Turtleman tries to enter the room as quietly as possible, but as luck would have it, it turns out to be what he calls a “haunted house door” — very loud and creaky. He quickly spies a raccoon tail, and then its face. The raccoon darts out, and actually climbs up the wall — something Turtleman has never seen a raccoon do (“this was more like a bat-coon,” he exclaims). With the raccoon hanging on the wall staring at him, hissing, Turtleman has to find a way to grasp it behind the neck. Outside, Neal (pictured left) can hear the ruckus, and Turtleman tells him to be ready. Turtleman at last does grab the raccoon by the neck, and it is none too happy — it is writhing and hissing the whole time. Turtleman calls for Neal to bring in the bag, and he does. Turtleman calls “Tornado!” I assume to mean the twisting motion that they will do to the top of the bag once the raccoon is in it. They get the animal in the bag, and do indeed twist the top up tightly. Eventually it is transferred to a cage, which is put in the back of Turtleman’s truck, with Lolly laying next to it to keep guard, I suppose.

That’s not quite the end of Turtleman’s adventures at Shaker Village. He has some human Live Action, too! He meets an older lady dressed in Shaker attire, and, in a gentlemanly way, he kindly asks her if she would accept a dance with him. She responds that while Shakers liked to dance, they did not touch when they did so. Turtleman doesn’t go for that! He wants some Live Action! We cut to Turtleman and the woman dancing — in the usual way, with touching and everything — and having a grand old time. He even literally sweeps her off her feet at one point, picking her up as he has so many turtles before, to her delight, and to what likely would have sent many Shakers of the past into fainting spells. (This way with the ladies may be a precursor to one of next week’s episodes, where Turtleman gets bid on by three women at a bachelor auction.)

As Turtleman and Neal are about to leave Shaker Village, the naturalist comes out with a rocking chair, and says the words that Turtleman has probably heard too many times to tell: “We can’t afford to pay you much, but …” He gives Turtleman the hand-crafted chair as a token of thanks for capturing the killer raccoon. Turtleman adds it to the back of the truck with Lolly and the caged critter, and they drive off. They eventually release the raccoon into the wild 50 miles away to make sure it doesn’t come back to its old haunts.

The final half of this episode finds Turtleman and Neal visiting a family who have been troubled by strange, scratching noises in their walls that have been keeping them up at night. Some people might have automatically thought this to be signs of a haunting or demonic possession (and it’s somewhat surprising that this particular family doesn’t; in most scenes, almost every room in their house seems to have a cross on the wall), but they called the Turtleman, suspecting some sort of animal. It also helps that their young son is a big Turtleman fan, and the boy even gives the famous Turtleman “ya-ya-ya!” yell when his idol arrives on his doorstep to help. Turtleman first explores the outside of the house and deduces that some sort of animal — most likely a squirrel — has leaped from tree to tree and made its way in through a hole in the attic wall that he can see from outside. He and Neal then make their way into the attic to explore this theory further. In the attic, something suddenly darts right over Turtleman’s head, and we cut to commercial break. And we’re left wondering. Was it a bat? Bird?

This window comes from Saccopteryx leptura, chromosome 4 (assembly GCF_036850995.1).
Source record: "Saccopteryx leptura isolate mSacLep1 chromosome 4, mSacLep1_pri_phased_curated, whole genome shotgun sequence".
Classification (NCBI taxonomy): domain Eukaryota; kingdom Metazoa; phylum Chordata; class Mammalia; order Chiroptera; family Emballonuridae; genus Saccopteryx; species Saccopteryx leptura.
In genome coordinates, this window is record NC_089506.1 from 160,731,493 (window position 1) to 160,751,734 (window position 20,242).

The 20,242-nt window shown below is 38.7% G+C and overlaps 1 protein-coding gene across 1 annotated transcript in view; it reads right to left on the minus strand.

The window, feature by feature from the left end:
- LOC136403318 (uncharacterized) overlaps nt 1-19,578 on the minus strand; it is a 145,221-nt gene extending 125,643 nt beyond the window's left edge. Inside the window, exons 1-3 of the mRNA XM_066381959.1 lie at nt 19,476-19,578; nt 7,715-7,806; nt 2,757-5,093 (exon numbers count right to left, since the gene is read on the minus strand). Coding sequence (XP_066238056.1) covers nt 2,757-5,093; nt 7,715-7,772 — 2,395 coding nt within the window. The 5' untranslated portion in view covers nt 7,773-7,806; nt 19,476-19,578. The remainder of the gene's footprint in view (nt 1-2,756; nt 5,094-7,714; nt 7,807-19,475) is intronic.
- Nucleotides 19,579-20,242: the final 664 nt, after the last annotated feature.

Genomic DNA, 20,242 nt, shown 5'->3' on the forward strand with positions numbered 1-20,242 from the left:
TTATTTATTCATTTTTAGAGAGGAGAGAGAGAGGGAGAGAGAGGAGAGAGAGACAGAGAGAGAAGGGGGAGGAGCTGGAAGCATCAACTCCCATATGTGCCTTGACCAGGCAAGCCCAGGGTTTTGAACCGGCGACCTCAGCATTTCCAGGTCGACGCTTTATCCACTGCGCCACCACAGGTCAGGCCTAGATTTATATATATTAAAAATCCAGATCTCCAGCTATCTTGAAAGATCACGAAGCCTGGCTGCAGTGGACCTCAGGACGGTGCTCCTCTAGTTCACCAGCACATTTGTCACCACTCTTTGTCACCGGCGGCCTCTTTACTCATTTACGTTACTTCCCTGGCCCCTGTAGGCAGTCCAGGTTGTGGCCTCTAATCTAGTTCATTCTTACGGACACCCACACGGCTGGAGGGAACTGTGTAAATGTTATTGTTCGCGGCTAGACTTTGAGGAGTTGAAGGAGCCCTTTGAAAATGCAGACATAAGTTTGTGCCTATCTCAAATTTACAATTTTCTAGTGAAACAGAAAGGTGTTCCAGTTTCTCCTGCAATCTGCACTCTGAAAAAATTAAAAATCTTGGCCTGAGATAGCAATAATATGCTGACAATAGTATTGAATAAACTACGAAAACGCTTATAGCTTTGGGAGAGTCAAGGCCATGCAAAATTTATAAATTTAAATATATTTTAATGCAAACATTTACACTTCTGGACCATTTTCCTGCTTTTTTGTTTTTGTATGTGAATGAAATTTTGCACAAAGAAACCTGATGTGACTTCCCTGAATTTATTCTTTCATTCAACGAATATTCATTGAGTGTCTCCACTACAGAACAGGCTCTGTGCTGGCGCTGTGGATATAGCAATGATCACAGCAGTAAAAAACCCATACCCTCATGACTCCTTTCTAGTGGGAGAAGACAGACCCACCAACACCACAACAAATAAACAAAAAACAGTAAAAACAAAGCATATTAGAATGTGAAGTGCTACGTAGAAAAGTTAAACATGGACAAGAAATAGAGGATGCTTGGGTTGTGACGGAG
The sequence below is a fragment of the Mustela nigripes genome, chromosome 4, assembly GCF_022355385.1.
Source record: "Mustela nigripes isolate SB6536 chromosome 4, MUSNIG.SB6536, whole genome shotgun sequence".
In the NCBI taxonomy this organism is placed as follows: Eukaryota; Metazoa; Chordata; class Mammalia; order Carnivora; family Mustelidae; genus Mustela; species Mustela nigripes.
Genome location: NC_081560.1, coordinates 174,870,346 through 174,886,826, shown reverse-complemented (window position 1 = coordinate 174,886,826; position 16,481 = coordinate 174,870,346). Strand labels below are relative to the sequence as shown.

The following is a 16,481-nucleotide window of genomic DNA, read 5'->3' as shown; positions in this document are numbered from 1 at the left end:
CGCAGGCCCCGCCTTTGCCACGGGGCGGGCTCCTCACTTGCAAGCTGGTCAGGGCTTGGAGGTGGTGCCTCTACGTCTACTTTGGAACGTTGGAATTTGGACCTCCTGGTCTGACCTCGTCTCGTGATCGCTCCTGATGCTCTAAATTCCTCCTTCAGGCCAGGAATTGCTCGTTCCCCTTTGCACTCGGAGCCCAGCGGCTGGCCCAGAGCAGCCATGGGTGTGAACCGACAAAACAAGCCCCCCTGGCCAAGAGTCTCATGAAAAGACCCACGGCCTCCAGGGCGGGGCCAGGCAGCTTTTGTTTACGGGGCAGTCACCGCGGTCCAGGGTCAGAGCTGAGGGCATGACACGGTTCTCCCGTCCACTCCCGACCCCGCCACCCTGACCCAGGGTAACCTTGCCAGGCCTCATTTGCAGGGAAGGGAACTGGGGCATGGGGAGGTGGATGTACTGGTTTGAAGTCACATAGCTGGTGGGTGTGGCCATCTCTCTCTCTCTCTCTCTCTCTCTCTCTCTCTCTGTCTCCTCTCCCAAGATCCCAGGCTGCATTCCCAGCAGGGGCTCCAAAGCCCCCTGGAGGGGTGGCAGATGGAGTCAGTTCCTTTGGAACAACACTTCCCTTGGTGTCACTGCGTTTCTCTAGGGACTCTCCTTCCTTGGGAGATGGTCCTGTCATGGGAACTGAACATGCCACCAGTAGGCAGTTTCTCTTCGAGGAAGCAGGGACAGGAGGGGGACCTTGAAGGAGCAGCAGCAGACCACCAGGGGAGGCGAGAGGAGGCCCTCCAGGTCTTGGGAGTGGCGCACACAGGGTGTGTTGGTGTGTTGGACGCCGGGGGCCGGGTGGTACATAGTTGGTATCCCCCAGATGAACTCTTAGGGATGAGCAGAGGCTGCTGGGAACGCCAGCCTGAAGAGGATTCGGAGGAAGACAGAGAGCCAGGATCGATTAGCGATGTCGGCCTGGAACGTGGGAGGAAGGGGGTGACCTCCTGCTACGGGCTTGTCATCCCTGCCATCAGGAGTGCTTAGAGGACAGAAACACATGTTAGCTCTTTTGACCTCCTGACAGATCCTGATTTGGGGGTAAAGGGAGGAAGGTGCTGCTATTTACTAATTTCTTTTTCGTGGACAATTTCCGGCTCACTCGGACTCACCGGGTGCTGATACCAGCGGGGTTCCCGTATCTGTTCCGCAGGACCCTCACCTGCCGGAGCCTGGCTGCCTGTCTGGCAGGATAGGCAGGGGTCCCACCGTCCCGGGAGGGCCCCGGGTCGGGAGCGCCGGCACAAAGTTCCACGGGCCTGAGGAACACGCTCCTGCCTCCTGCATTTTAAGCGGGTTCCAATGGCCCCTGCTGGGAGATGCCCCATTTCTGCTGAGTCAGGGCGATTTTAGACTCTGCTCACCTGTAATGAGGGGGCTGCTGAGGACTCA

When we return to the (not quite) Live Action, we not only see a creature flying around, but also crawling on the floor at a rapid pace. So we know it’s neither bat nor bird. Turns out it’s a flying squirrel! This is part of what makes this case one of my favorite Turtleman adventures so far. I have never seen a flying squirrel (which doesn’t actually “fly,” but rather glides, using the flaps of skin under its arms) that wasn’t animated on The Rocky & Bullwinkle Show. They appear to be pretty cool creatures. (Not so cool in your house, however.)

What also made this fun to watch was what happens next, as Turtleman and Neal run around trying to catch the two flying squirrels on the loose in this house. Eventually the chase ends up in the couple’s master bedroom, with Turtleman leaping after the squirrel on the floor and on top of the bed, the critter squirting through his hands like a wet bar of soap. Neal joins in the pursuit, and the camera cuts to the homeowner downstairs, understandably concerned about what sort of destruction might be taking place in his bedroom. Eventually, the first flying squirrel finds a perch on Neal’s back, and as Neal laughs nervously with his new “buddy” resting on him, Turtleman comes up behind him and grabs the squirrel and bags it.

But there is still another one in the bedroom, and it quickly makes its way into an adjoining bathroom. Turtleman goes in after it, and finds the animal on top of a mirror, dampened as if it had been in the tub, sink … or someplace else. Turtleman wrangles it, and eventually the flying squirrels are both grounded and released to more appropriate surroundings. There is a cute moment when the little boy who is such a fan of Turtleman presents, as a token of thanks, his idol with an egg painted to look like a turtle. The couple also gives Turtleman $60 for his work.

The episode comes to a close with Turtleman, Neal and Lolly relaxing at Turtleman’s place after a hard day. Turtleman takes a load off, kicking back in the rocking chair he had gotten at Shaker Village, ribbing Neal goodnaturedly about how Neal can’t enjoy the chair because of his weight. The trio takes in the last rays of daylight, and some cool, evening Kentucky breezes before getting up and heading off to retire for the day, wondering what adventures might lie in store in the days ahead.


Photos credit: Jonathan Hanson/Animal Planet